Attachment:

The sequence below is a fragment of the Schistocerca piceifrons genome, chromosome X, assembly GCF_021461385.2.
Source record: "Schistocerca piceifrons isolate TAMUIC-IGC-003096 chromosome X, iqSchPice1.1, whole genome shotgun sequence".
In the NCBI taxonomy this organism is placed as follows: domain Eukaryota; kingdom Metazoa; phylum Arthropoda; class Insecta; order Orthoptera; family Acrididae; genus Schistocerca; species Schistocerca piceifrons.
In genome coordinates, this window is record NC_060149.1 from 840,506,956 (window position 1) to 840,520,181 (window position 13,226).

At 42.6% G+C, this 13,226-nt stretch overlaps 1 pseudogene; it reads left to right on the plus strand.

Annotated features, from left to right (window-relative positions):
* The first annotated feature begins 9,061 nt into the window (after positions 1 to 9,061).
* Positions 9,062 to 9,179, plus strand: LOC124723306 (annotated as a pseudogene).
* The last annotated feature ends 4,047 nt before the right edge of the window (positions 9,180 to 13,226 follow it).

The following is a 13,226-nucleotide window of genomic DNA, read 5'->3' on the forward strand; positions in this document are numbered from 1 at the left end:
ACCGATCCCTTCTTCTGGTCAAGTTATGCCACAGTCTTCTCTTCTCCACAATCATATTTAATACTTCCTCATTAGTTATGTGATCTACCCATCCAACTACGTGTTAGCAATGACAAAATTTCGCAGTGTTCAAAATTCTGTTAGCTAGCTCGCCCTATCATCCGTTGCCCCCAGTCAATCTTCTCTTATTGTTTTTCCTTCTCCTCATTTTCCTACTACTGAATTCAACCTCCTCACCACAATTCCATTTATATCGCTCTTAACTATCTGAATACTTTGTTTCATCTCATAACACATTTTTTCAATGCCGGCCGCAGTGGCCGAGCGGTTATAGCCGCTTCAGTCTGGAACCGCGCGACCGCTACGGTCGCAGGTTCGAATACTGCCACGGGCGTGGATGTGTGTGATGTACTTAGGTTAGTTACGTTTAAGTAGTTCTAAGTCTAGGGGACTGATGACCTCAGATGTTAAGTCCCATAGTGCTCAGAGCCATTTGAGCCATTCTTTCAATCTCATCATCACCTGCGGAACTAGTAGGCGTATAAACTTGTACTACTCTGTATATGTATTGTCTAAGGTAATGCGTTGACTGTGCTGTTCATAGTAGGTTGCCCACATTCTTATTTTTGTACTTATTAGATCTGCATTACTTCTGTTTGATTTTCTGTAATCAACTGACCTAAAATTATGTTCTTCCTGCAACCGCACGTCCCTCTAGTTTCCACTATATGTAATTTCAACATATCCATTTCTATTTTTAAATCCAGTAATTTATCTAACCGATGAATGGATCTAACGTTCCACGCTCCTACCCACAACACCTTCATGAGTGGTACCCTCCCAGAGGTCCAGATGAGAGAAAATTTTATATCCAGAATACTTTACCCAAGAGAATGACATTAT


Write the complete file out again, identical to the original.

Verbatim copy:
The sequence below is a fragment of the Schistocerca piceifrons genome, chromosome X, assembly GCF_021461385.2.
Source record: "Schistocerca piceifrons isolate TAMUIC-IGC-003096 chromosome X, iqSchPice1.1, whole genome shotgun sequence".
In the NCBI taxonomy this organism is placed as follows: domain Eukaryota; kingdom Metazoa; phylum Arthropoda; class Insecta; order Orthoptera; family Acrididae; genus Schistocerca; species Schistocerca piceifrons.
In genome coordinates, this window is record NC_060149.1 from 840,506,956 (window position 1) to 840,520,181 (window position 13,226).

At 42.6% G+C, this 13,226-nt stretch overlaps 1 pseudogene; it reads left to right on the plus strand.

Annotated features, from left to right (window-relative positions):
* The first annotated feature begins 9,061 nt into the window (after positions 1 to 9,061).
* Positions 9,062 to 9,179, plus strand: LOC124723306 (annotated as a pseudogene).
* The last annotated feature ends 4,047 nt before the right edge of the window (positions 9,180 to 13,226 follow it).

The following is a 13,226-nucleotide window of genomic DNA, read 5'->3' on the forward strand; positions in this document are numbered from 1 at the left end:
ACCGATCCCTTCTTCTGGTCAAGTTATGCCACAGTCTTCTCTTCTCCACAATCATATTTAATACTTCCTCATTAGTTATGTGATCTACCCATCCAACTACGTGTTAGCAATGACAAAATTTCGCAGTGTTCAAAATTCTGTTAGCTAGCTCGCCCTATCATCCGTTGCCCCCAGTCAATCTTCTCTTATTGTTTTTCCTTCTCCTCATTTTCCTACTACTGAATTCAACCTCCTCACCACAATTCCATTTATATCGCTCTTAACTATCTGAATACTTTGTTTCATCTCATAACACATTTTTTCAATGCCGGCCGCAGTGGCCGAGCGGTTATAGCCGCTTCAGTCTGGAACCGCGCGACCGCTACGGTCGCAGGTTCGAATACTGCCACGGGCGTGGATGTGTGTGATGTACTTAGGTTAGTTACGTTTAAGTAGTTCTAAGTCTAGGGGACTGATGACCTCAGATGTTAAGTCCCATAGTGCTCAGAGCCATTTGAGCCATTCTTTCAATCTCATCATCACCTGCGGAACTAGTAGGCGTATAAACTTGTACTACTCTGTATATGTATTGTCTAAGGTAATGCGTTGACTGTGCTGTTCATAGTAGGTTGCCCACATTCTTATTTTTGTACTTATTAGATCTGCATTACTTCTGTTTGATTTTCTGTAATCAACTGACCTAAAATTATGTTCTTCCTGCAACCGCACGTCCCTCTAGTTTCCACTATATGTAATTTCAACATATCCATTTCTATTTTTAAATCCAGTAATTTATCTAACCGATGAATGGATCTAACGTTCCACGCTCCTACCCACAACACCTTCATGAGTGGTACCCTCCCAGAGGTCCAGATGAGAGAAAATTTTATATCCAGAATACTTTACCCAAGAGAATGACATTAT